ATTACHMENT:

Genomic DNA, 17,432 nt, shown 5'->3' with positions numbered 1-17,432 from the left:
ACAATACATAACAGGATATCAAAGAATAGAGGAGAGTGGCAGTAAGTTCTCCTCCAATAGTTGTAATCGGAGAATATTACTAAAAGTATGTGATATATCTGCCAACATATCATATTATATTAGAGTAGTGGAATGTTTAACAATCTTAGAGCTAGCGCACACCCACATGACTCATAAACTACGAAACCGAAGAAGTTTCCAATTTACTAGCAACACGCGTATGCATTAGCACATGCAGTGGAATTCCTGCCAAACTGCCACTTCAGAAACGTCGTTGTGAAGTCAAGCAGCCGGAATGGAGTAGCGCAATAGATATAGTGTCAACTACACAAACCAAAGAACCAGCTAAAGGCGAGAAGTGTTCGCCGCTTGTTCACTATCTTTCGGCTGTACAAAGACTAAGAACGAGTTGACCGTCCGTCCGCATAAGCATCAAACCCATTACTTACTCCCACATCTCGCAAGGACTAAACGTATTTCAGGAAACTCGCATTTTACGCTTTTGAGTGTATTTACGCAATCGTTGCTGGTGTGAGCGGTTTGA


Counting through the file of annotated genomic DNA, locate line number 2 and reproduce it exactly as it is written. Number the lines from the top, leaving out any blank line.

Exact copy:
ACAATACATAACAGGATATCAAAGAATAGAGGAGAGTGGCAGTAAGTTCTCCTCCAATAGTTGTAATCGGAGAATATTACTAAAAGTATGTGATATATCTGCCAACATATCATATTATATTAGAGTAGTGGAATGTTTAACAATCTTAGAGCTAGCGCACACCCACATGACTCATAAACTACGAAACCGAAGAAGTTTCCAATTTACTAGCAACACGCGTATGCATTAGCACATGCAGTGGAATTCCTGCCAAACTGCCACTTCAGAAACGTCGTTGTGAAGTCAAGCAGCCGGAATGGAGTAGCGCAATAGATATAGTGTCAACTACACAAACCAAAGAACCAGCTAAAGGCGAGAAGTGTTCGCCGCTTGTTCACTATCTTTCGGCTGTACAAAGACTAAGAACGAGTTGACCGTCCGTCCGCATAAGCATCAAACCCATTACTTACTCCCACATCTCGCAAGGACTAAACGTATTTCAGGAAACTCGCATTTTACGCTTTTGAGTGTATTTACGCAATCGTTGCTGGTGTGAGCGGTTTGA